Mystical and Mysterious are only two of many words to describe Peter Weir’s 1975 film “Picnic at Hanging Rock”. One of the great films to come out of Australia is based on a book by Joan Lindsay and still holds and strangely intense appeal even today. Is it a Drama? Science fiction? Horror? Mystery? It’s “Picnic at Hanging Rock”.
We are introduced to a small Girls College on Valentine’s Day 1900 where the girls are preparing for the “Picnic”. The soft melancholic and slightly erotically charged scenes of the girls getting ready with there corsets and flowing hair. Glances to one another through mirrors and an air of youth and beauty. Sarah, an orphan, is not allowed to join the girls on this trip. She must stay behind with the stern and strict Mrs. Appleyard whose name is on the building. The girls board the carriage and make their way to the mysterious mountain.
Clothed in long white formal dresses in the midday sun, the girls are not alone as another well to do family is picnicking there as well. Their teenage son, Tom, and a slightly older carriage driver look upon the girls. The theme of repressed sexuality is a major theme within the film and can be felt in almost every scene. The atmosphere of the film is very unique as it blends together so many emotional notes in an almost subconscious way. Lounging at the mountainside and in the tall grasses, The carriage driver notices his watch has stopped, the same with the chaperones. This little bit of ominous foreshadowing just adds to the mystery.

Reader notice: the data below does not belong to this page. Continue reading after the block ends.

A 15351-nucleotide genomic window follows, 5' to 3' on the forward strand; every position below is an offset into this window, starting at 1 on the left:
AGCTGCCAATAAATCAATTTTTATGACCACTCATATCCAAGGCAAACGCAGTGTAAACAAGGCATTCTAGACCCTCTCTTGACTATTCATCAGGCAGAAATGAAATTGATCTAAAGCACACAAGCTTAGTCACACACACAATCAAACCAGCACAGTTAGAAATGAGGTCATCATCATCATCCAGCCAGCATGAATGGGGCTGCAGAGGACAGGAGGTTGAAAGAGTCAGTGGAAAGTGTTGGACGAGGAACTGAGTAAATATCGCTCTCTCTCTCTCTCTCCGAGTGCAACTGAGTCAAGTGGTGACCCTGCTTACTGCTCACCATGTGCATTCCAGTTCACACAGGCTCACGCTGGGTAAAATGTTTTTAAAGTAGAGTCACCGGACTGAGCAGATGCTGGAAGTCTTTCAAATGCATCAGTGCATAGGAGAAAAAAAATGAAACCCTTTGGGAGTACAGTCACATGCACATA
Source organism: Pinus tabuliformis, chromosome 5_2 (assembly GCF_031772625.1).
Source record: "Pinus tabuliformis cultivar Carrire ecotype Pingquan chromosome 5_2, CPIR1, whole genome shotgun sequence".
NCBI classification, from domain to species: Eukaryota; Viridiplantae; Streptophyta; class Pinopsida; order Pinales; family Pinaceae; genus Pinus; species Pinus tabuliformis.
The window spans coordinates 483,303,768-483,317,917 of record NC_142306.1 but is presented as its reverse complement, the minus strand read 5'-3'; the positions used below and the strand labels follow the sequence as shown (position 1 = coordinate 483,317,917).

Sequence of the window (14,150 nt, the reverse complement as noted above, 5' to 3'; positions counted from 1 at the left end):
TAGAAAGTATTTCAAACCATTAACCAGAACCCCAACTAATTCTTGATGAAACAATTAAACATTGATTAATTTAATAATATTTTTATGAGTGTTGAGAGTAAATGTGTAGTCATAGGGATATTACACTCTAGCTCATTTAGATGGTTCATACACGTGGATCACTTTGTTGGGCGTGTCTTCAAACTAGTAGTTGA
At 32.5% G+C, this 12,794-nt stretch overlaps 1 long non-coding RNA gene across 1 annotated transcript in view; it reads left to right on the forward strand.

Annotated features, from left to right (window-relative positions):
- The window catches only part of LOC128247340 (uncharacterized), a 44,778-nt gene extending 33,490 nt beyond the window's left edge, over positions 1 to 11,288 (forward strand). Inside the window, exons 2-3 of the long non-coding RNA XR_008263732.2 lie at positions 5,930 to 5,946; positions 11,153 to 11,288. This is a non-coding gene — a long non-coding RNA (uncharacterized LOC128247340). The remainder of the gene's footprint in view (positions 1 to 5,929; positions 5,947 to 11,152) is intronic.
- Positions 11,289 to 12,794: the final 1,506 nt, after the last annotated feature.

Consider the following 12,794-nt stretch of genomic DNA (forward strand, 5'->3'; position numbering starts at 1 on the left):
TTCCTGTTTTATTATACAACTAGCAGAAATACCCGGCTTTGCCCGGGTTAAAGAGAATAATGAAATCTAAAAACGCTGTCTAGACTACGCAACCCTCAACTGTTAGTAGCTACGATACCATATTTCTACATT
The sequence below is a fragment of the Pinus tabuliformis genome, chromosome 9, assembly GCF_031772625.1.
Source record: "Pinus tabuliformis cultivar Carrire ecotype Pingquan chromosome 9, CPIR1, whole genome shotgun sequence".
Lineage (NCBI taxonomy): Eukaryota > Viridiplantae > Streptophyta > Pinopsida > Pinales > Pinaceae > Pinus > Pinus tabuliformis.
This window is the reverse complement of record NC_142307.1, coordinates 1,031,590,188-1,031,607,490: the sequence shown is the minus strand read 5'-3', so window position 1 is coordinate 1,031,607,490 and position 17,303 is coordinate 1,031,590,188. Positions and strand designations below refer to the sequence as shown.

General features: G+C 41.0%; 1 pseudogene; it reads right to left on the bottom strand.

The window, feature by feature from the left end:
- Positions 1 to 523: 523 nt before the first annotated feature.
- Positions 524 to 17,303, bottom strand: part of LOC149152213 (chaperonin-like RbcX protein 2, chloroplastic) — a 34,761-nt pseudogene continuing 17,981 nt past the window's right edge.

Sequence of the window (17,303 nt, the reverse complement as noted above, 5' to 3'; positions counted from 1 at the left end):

After lunch Four girls, Miranda (the Botticelli Angel), Irma, Marion, and Edith (the complainer) venture into the labyrinth of stone to explore the mountain. They almost immediately seem to become entranced, except for Edith who continues to complain about everything. They lounge around and end up napping, upon waking the three girls almost as if being led by a mystical force walk further up the mountain and vanish. A hysterical Edith is found and brought back to camp. What happens to the girls? This is the question that has been fueling this film since its premiere. Search parties are sent out but its as if they just disappeared or never existed at all. No Bodies, no evidence, nothing.
Tom, motivated by his brief encounters with Miranda, takes on his own search of the mountain and although he comes back bruised and battered he finds Irma! She is found without her corset, shoes or stockings and after a doctor's examination found to be quite “intact”. When asked what happen she remembers nothing. The loss of Miranda hits Sarah the hardest as her infatuation with her was quite deep. She is also on the verge of being kicked out of school for non-payment or her tuition. With the scandal of the lost girls, Mrs. Appleyard’s enrollment dwindles. Bad things tend to happen in repressive societies as you can only keep actions and emotions down so long until they will eventually explode and everyone has their breaking point. “Picnic” is a richly layered film in which each viewing can reveal something new.